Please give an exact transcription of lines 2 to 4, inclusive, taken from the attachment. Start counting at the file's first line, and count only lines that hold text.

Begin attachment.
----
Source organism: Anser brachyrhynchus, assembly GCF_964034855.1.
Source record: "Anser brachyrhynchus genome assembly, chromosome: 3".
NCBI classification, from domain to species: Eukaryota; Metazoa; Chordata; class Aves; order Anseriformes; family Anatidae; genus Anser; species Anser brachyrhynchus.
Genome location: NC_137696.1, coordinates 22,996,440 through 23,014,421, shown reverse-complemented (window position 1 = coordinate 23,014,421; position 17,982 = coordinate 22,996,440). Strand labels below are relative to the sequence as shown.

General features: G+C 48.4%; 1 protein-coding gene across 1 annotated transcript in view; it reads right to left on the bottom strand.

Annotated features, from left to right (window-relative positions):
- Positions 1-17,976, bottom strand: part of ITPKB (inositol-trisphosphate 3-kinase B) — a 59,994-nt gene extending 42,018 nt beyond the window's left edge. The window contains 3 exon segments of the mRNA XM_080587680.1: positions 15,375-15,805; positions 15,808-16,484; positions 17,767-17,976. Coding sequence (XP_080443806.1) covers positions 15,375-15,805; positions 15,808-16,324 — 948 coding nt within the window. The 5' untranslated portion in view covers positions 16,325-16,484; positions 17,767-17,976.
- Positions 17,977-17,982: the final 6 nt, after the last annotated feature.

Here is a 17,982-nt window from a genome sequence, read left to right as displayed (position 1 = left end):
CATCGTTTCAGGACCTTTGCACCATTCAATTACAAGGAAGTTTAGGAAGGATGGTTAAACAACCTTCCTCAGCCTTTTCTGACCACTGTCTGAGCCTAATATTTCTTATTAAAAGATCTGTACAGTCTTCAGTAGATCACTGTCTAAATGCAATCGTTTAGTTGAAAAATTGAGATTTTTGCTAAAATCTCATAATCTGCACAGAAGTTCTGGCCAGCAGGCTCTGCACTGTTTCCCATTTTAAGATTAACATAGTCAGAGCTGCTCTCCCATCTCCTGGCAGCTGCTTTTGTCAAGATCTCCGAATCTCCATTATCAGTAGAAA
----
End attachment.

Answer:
Source record: "Anser brachyrhynchus genome assembly, chromosome: 3".
NCBI classification, from domain to species: Eukaryota; Metazoa; Chordata; class Aves; order Anseriformes; family Anatidae; genus Anser; species Anser brachyrhynchus.
Genome location: NC_137696.1, coordinates 22,996,440 through 23,014,421, shown reverse-complemented (window position 1 = coordinate 23,014,421; position 17,982 = coordinate 22,996,440). Strand labels below are relative to the sequence as shown.